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Jennifer Aniston has been a household name across the United States ever since starring in Friends from 1995-2004. While the 54-year-old has enjoyed a very successful acting year since Friends ended, her role as Rachel Green in the hit comedy sitcom is still her most popular.
Friends is a show that has been passed on from generation to generation without any complications, until recently. There are now young critics of the show who say that the show lacks diversity and that many of the jokes and characters haven’t aged well.
Speaking at the launch of her latest movie, Netflix’s Murder Mystery 2. Aniston has opened up about these critics and the evolution of comedy. She said:
“Now it’s a little tricky because you have to be very careful, which makes it really hard for comedians, because the beauty of comedy is that we make fun of ourselves, make fun of life. In the past, you could joke about a bigot and have a laugh – that was hysterical. And it was about educating people on how ridiculous people were. And now we’re not allowed to do that.
There’s a whole generation of people, kids, who are now going back to episodes of ‘Friends’ and find them offensive. There were things that were intentional and others that we should have thought through, but I don’t think there was a sensitivity like there is now.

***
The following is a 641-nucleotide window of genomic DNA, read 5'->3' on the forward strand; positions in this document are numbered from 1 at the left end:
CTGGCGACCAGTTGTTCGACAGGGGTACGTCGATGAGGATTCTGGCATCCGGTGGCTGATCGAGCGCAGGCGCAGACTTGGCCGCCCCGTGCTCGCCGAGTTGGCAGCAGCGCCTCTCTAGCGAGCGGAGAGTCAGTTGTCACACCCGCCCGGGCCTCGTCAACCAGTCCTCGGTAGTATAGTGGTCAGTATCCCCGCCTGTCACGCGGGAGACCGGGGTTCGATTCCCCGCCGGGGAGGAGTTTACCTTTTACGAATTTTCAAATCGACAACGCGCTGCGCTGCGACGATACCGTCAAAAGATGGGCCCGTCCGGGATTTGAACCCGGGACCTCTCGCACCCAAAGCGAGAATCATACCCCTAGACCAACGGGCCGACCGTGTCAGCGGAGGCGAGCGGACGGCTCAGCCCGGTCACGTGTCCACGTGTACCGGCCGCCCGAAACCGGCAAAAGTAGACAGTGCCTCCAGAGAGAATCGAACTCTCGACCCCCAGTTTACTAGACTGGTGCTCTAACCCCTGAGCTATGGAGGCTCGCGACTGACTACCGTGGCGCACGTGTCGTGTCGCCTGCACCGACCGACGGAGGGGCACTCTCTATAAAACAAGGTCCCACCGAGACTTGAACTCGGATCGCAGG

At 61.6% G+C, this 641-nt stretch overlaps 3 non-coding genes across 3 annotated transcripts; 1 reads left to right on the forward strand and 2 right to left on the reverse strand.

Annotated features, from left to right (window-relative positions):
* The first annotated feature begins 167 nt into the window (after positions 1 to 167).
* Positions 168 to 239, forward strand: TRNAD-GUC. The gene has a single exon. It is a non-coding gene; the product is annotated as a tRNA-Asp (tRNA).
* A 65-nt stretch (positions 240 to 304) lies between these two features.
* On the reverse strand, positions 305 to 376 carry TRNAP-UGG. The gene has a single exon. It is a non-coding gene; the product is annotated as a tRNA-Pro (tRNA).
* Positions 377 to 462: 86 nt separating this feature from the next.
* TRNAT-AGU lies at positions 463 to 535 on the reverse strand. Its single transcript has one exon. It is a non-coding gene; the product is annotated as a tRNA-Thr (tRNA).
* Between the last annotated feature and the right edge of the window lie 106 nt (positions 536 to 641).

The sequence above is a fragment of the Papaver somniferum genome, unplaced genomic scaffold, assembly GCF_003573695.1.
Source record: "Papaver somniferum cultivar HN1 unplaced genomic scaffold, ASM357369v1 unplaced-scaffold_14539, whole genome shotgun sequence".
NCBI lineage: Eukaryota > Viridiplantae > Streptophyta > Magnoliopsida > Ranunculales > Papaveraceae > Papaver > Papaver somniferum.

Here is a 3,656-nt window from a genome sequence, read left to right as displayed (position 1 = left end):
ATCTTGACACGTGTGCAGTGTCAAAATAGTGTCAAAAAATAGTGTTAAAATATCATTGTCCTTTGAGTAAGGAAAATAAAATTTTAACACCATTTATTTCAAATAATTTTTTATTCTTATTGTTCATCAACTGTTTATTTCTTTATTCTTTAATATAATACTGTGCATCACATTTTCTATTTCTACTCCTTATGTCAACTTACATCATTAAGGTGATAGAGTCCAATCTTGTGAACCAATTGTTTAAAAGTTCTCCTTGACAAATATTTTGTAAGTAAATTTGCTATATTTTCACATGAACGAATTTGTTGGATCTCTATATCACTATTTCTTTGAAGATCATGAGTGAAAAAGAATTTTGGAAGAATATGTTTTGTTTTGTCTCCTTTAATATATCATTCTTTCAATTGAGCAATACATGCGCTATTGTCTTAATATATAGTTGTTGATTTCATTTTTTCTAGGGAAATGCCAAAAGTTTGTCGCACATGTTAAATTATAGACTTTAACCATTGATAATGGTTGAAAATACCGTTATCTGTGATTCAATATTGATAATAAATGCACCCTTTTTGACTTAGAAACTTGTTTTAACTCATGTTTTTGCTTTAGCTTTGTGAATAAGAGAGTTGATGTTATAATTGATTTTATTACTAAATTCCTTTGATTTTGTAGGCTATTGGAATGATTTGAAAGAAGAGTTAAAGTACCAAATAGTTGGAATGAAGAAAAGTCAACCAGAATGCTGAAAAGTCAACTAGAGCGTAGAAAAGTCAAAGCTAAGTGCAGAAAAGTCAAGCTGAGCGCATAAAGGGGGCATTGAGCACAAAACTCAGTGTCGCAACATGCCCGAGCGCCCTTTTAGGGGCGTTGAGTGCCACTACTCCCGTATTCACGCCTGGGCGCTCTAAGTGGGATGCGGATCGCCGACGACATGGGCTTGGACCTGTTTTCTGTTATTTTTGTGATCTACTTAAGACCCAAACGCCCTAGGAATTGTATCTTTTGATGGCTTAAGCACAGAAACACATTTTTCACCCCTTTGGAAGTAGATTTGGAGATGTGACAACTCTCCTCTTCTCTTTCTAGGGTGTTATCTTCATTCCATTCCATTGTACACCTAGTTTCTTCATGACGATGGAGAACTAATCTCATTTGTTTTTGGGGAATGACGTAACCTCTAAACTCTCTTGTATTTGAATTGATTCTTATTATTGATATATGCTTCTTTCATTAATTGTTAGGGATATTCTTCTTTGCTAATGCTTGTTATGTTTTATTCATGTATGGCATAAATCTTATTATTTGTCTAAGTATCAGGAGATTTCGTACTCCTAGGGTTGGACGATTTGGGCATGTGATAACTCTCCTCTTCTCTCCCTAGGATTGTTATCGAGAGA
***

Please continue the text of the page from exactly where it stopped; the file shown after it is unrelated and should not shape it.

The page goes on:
Everybody needs funny, the world needs humor! We can’t take ourselves too seriously. Especially in the United States. Everyone is far too divided.”
Could Friends Ever Return?
Given the claims of racism, sexism, and general bigotry that are now fired in the direction of Friends, it seems unlikely that the show will ever return. In the 20 years since the show wrapped up, there have been countless rumors about its return but we now seem further away than ever.
The world has changed a great deal since 2004 meaning that if it did return in today’s day and age, it would likely look very different. Lisa Kudrow, who starred as Phoebe Buffay in the popular sitcom, made headlines recently by saying that the show wouldn’t have an “all-white cast” if it returned.
Kudrow believes that the show’s lack of diversity stemmed from the fact creators of the show, David Crane and Marta Kauffman, had no experience with people of different ethnicities so didn’t feel comfortable telling stories about them. She said:
“I feel like it was a show created by two people who went to Brandeis and wrote about their lives after college. For a character-driven comedy, the creators are going to write about what they know. They have no business writing stories about the experiences of being a person of color.”
The recent criticism of Friends has clearly had an effect on Marta Kauffman. She announced last July that she had donated $4 million to create the Marta F. Kauffman ‘78 Professorship in African and African American Studies at Brandeis University due to the “embarrassment and guilt” she feels over the lack of diversity in Friends.
The program at Brandeis will “support a distinguished scholar with a concentration in the study of the peoples and cultures of Africa and the African diaspora.”
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